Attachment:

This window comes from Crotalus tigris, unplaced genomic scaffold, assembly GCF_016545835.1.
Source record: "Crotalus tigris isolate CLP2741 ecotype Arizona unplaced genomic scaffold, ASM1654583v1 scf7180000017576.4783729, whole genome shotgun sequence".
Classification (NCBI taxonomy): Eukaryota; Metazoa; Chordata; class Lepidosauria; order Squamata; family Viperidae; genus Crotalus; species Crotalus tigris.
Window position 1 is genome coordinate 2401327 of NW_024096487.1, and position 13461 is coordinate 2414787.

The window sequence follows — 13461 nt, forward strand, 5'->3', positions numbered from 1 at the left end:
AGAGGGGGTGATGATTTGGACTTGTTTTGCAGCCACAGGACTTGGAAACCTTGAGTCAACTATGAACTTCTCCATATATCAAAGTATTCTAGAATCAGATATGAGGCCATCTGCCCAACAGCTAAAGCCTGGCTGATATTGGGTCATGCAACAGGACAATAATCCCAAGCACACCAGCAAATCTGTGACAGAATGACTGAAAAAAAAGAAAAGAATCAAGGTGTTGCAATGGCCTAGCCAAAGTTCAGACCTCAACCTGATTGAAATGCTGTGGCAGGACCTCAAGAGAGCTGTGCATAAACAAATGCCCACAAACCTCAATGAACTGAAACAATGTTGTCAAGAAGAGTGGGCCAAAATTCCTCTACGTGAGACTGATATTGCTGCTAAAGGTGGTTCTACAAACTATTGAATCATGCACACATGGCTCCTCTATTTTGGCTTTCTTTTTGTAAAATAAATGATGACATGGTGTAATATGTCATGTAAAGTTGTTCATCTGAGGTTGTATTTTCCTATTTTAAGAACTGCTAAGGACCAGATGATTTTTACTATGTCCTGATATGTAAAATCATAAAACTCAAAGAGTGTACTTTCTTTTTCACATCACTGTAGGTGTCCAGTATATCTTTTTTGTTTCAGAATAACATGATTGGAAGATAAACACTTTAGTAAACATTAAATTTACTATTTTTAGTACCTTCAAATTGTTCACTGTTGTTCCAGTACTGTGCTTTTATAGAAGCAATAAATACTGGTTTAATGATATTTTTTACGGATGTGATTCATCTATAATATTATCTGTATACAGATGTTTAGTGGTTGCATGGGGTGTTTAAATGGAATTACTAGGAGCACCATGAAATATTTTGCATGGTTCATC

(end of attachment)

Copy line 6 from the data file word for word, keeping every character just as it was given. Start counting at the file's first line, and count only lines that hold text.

AGAGGGGGTGATGATTTGGACTTGTTTTGCAGCCACAGGACTTGGAAACCTTGAGTCAACTATGAACTTCTCCATATATCAAAGTATTCTAGAATCAGATATGAGGCCATCTGCCCAACAGCTAAAGCCTGGCTGATATTGGGTCATGCAACAGGACAATAATCCCAAGCACACCAGCAAATCTGTGACAGAATGACTGAAAAAAAAGAAAAGAATCAAGGTGTTGCAATGGCCTAGCCAAAGTTCAGACCTCAACCTGATTGAAATGCTGTGGCAGGACCTCAAGAGAGCTGTGCATAAACAAATGCCCACAAACCTCAATGAACTGAAACAATGTTGTCAAGAAGAGTGGGCCAAAATTCCTCTACGTGAGACTGATATTGCTGCTAAAGGTGGTTCTACAAACTATTGAATCATGCACACATGGCTCCTCTATTTTGGCTTTCTTTTTGTAAAATAAATGATGACATGGTGTAATATGTCATGTAAAGTTGTTCATCTGAGGTTGTATTTTCCTATTTTAAGAACTGCTAAGGACCAGATGATTTTTACTATGTCCTGATATGTAAAATCATAAAACTCAAAGAGTGTACTTTCTTTTTCACATCACTGTAGGTGTCCAGTATATCTTTTTTGTTTCAGAATAACATGATTGGAAGATAAACACTTTAGTAAACATTAAATTTACTATTTTTAGTACCTTCAAATTGTTCACTGTTGTTCCAGTACTGTGCTTTTATAGAAGCAATAAATACTGGTTTAATGATATTTTTTACGGATGTGATTCATCTATAATATTATCTGTATACAGATGTTTAGTGGTTGCATGGGGTGTTTAAATGGAATTACTAGGAGCACCATGAAATATTTTGCATGGTTCATC